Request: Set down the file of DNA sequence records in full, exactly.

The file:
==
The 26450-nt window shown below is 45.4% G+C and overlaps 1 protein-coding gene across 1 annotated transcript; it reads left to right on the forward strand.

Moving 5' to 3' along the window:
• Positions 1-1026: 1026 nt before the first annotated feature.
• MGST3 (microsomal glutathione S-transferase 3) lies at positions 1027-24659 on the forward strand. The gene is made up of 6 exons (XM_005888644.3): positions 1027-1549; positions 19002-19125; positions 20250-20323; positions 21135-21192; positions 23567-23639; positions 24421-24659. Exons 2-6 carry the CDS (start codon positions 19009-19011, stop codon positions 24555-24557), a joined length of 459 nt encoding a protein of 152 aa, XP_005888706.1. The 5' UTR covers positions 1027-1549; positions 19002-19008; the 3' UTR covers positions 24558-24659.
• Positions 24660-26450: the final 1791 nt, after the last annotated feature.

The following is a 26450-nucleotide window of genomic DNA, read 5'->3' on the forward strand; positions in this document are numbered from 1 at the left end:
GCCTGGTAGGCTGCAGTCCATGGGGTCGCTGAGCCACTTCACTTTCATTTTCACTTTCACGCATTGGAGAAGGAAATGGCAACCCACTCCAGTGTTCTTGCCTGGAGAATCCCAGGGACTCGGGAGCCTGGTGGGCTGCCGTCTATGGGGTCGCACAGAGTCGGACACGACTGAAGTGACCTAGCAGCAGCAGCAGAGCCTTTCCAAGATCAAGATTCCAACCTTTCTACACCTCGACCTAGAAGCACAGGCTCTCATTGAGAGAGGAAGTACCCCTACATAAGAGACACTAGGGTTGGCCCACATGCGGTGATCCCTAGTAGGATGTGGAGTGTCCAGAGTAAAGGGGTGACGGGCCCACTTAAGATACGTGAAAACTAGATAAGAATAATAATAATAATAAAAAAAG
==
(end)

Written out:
The 26450-nt window shown below is 45.4% G+C and overlaps 1 protein-coding gene across 1 annotated transcript; it reads left to right on the forward strand.

Moving 5' to 3' along the window:
• Positions 1-1026: 1026 nt before the first annotated feature.
• MGST3 (microsomal glutathione S-transferase 3) lies at positions 1027-24659 on the forward strand. The gene is made up of 6 exons (XM_005888644.3): positions 1027-1549; positions 19002-19125; positions 20250-20323; positions 21135-21192; positions 23567-23639; positions 24421-24659. Exons 2-6 carry the CDS (start codon positions 19009-19011, stop codon positions 24555-24557), a joined length of 459 nt encoding a protein of 152 aa, XP_005888706.1. The 5' UTR covers positions 1027-1549; positions 19002-19008; the 3' UTR covers positions 24558-24659.
• Positions 24660-26450: the final 1791 nt, after the last annotated feature.

The following is a 26450-nucleotide window of genomic DNA, read 5'->3' on the forward strand; positions in this document are numbered from 1 at the left end:
GCCTGGTAGGCTGCAGTCCATGGGGTCGCTGAGCCACTTCACTTTCATTTTCACTTTCACGCATTGGAGAAGGAAATGGCAACCCACTCCAGTGTTCTTGCCTGGAGAATCCCAGGGACTCGGGAGCCTGGTGGGCTGCCGTCTATGGGGTCGCACAGAGTCGGACACGACTGAAGTGACCTAGCAGCAGCAGCAGAGCCTTTCCAAGATCAAGATTCCAACCTTTCTACACCTCGACCTAGAAGCACAGGCTCTCATTGAGAGAGGAAGTACCCCTACATAAGAGACACTAGGGTTGGCCCACATGCGGTGATCCCTAGTAGGATGTGGAGTGTCCAGAGTAAAGGGGTGACGGGCCCACTTAAGATACGTGAAAACTAGATAAGAATAATAATAATAATAAAAAAAG